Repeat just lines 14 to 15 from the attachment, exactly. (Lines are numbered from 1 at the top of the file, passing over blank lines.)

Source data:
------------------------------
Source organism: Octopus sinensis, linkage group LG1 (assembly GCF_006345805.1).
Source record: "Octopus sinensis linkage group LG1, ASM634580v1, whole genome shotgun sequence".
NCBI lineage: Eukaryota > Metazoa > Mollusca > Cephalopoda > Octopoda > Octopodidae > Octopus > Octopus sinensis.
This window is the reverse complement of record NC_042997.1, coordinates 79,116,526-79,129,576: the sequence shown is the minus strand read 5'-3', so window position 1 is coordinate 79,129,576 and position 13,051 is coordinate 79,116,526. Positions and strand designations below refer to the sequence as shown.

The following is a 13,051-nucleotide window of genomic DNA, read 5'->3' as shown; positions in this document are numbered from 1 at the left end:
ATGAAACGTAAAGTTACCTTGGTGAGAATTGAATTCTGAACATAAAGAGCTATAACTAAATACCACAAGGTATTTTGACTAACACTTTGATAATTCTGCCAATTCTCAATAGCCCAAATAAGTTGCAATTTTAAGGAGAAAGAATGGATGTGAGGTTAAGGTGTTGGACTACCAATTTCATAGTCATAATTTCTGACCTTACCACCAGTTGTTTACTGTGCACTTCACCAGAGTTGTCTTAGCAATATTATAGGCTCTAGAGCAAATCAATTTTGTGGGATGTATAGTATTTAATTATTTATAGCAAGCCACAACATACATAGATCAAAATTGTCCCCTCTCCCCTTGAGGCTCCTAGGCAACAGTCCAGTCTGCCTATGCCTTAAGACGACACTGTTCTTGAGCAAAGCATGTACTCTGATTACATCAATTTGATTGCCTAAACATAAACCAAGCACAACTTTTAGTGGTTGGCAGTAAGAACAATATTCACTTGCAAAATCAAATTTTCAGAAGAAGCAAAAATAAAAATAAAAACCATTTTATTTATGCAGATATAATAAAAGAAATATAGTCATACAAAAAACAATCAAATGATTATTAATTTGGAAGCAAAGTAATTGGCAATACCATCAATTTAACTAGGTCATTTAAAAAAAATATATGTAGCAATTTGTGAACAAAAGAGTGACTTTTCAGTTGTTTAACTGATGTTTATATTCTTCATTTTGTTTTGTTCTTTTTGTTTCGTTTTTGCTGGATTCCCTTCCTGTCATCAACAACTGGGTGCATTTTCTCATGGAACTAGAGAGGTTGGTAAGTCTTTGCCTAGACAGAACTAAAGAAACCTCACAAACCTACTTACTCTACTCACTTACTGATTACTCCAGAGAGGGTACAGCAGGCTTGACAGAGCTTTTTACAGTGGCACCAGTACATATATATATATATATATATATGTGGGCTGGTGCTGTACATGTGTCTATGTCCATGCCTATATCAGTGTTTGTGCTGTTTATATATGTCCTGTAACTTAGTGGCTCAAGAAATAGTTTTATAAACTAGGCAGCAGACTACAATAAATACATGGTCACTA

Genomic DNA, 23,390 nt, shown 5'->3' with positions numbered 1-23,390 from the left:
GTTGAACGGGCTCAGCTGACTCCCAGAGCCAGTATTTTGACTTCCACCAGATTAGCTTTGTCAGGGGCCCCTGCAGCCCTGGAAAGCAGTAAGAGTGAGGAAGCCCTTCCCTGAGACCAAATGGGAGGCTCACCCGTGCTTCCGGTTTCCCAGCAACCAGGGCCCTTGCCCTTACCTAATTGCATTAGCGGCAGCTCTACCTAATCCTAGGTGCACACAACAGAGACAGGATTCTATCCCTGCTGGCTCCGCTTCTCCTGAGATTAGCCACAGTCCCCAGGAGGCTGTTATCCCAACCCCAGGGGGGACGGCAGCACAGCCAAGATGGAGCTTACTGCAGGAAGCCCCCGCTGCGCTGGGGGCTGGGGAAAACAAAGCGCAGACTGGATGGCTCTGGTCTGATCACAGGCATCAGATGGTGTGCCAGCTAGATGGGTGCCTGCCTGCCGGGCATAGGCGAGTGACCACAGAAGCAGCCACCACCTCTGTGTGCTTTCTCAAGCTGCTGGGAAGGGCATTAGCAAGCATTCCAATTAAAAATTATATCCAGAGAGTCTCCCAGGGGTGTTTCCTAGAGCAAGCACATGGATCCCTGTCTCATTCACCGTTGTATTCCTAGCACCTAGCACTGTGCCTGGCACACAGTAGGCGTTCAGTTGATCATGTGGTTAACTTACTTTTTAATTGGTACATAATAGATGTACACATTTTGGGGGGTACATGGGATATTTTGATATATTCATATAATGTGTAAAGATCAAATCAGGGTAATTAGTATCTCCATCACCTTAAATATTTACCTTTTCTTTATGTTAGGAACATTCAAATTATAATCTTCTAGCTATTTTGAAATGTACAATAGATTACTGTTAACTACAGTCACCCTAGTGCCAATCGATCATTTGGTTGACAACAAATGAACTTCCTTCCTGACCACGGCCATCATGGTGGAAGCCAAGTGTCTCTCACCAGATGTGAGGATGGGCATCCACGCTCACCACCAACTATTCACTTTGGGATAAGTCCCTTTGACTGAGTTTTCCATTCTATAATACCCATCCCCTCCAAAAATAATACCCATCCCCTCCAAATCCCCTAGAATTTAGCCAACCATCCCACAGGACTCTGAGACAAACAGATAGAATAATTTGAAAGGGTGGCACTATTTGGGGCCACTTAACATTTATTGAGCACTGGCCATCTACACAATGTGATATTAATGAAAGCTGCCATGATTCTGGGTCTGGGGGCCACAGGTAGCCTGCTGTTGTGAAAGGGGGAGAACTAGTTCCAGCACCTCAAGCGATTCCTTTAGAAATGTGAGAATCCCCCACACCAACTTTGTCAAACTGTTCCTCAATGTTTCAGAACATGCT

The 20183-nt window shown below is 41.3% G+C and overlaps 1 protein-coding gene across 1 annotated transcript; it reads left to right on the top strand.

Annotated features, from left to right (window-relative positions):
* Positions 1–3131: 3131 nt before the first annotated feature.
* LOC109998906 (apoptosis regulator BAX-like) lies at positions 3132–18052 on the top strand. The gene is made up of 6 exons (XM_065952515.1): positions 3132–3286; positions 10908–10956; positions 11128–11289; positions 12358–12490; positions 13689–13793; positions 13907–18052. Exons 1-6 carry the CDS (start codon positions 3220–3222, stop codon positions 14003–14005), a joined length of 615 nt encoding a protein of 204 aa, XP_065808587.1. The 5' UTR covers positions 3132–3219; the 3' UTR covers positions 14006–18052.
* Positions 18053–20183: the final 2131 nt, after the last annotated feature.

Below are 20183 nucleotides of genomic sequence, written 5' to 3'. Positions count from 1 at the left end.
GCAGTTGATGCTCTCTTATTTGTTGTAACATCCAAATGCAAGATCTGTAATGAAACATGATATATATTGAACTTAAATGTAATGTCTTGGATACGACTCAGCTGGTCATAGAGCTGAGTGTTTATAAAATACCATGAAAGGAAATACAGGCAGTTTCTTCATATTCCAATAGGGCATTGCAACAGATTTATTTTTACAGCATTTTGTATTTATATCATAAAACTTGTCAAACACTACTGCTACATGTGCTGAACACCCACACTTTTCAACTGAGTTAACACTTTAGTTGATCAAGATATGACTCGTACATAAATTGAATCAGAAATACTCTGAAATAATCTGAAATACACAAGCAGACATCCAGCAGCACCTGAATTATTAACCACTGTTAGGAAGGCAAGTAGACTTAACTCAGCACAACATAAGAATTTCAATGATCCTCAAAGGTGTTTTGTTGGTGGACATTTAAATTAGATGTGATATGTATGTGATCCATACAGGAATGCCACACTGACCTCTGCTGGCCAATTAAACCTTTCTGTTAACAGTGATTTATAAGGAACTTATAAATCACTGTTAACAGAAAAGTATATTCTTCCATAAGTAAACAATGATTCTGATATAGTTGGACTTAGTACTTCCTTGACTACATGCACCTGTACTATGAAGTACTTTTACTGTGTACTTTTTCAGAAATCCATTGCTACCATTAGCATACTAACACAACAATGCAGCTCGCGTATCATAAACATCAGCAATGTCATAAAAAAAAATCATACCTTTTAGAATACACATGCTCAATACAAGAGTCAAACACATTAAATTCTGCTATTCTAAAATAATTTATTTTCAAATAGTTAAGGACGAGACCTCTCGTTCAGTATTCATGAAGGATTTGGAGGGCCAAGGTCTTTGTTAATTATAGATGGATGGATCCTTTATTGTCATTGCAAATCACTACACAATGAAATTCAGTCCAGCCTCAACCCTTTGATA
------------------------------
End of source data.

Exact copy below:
Below are 20183 nucleotides of genomic sequence, written 5' to 3'. Positions count from 1 at the left end.
GCAGTTGATGCTCTCTTATTTGTTGTAACATCCAAATGCAAGATCTGTAATGAAACATGATATATATTGAACTTAAATGTAATGTCTTGGATACGACTCAGCTGGTCATAGAGCTGAGTGTTTATAAAATACCATGAAAGGAAATACAGGCAGTTTCTTCATATTCCAATAGGGCATTGCAACAGATTTATTTTTACAGCATTTTGTATTTATATCATAAAACTTGTCAAACACTACTGCTACATGTGCTGAACACCCACACTTTTCAACTGAGTTAACACTTTAGTTGATCAAGATATGACTCGTACATAAATTGAATCAGAAATACTCTGAAATAATCTGAAATACACAAGCAGACATCCAGCAGCACCTGAATTATTAACCACTGTTAGGAAGGCAAGTAGACTTAACTCAGCACAACATAAGAATTTCAATGATCCTCAAAGGTGTTTTGTTGGTGGACATTTAAATTAGATGTGATATGTATGTGATCCATACAGGAATGCCACACTGACCTCTGCTGGCCAATTAAACCTTTCTGTTAACAGTGATTTATAAGGAACTTATAAATCACTGTTAACAGAAAAGTATATTCTTCCATAAGTAAACAATGATTCTGATATAGTTGGACTTAGTACTTCCTTGACTACATGCACCTGTACTATGAAGTACTTTTACTGTGTACTTTTTCAGAAATCCATTGCTACCATTAGCATACTAACACAACAATGCAGCTCGCGTATCATAAACATCAGCAATGTCATAAAAAAAAATCATACCTTTTAGAATACACATGCTCAATACAAGAGTCAAACACATTAAATTCTGCTATTCTAAAATAATTTATTTTCAAATAGTTAAGGACGAGACCTCTCGTTCAGTATTCATGAAGGATTTGGAGGGCCAAGGTCTTTGTTAATTATAGATGGATGGATCCTTTATTGTCATTGCAAATCACTACACAATGAAATTCAGTCCAGCCTCAACCCTTTGATA